When we lived in their pā where whānau groupings were the basic economic unit for supporting their way of life, whānau were allocated an area where they would be able to harvest the resources available from the lakes, rivers, coastlines, and forests in their local takiwā (area).
Each whānau or pā would have designated places where tī kōuka grew and was available to be harvested for food resources.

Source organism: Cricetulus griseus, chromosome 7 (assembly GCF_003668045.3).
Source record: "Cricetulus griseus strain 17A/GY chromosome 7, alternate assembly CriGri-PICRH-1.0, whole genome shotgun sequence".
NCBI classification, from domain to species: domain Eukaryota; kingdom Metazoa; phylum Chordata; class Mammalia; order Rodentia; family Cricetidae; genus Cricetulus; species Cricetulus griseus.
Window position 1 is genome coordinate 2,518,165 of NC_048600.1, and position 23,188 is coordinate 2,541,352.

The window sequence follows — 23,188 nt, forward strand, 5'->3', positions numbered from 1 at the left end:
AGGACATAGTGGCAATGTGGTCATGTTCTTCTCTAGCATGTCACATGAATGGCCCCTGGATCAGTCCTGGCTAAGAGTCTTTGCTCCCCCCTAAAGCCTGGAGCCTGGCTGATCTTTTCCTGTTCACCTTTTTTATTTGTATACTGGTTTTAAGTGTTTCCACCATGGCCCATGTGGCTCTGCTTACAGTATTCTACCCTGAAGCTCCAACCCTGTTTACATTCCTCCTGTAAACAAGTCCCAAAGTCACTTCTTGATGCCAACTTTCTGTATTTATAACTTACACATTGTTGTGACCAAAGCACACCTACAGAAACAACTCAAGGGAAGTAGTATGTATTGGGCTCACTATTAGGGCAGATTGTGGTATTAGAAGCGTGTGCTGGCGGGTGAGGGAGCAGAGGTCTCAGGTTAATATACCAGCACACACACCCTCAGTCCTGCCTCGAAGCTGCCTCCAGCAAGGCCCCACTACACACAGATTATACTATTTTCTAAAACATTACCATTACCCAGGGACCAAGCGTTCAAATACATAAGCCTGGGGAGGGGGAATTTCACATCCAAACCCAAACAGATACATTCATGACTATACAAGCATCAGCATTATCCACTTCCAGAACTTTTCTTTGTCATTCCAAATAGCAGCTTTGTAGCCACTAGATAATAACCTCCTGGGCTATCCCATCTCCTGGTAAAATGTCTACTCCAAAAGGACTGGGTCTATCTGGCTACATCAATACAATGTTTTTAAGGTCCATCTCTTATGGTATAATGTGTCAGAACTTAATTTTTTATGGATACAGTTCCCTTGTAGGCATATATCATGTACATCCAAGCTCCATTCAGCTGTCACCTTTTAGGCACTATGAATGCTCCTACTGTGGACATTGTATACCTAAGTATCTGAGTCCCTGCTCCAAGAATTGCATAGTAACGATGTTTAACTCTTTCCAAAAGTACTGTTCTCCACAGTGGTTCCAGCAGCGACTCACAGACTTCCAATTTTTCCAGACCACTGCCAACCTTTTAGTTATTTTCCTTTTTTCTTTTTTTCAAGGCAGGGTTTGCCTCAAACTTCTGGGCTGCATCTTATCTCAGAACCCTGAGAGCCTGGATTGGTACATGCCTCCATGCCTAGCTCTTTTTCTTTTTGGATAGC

A good stand of tī Kōuka trees was commonly known as a para–kauru, with kauru being the name given to the food that’s processed from the cabbage tree. Sometimes, these para were just a collection of trees, but they may also have been treated as a regular area to harvest the kauru.
Each year, there was a regular-season for kauru, which went from November through to March. After the first cut in November, there was still time for a second cut and cook session before the onset of winter.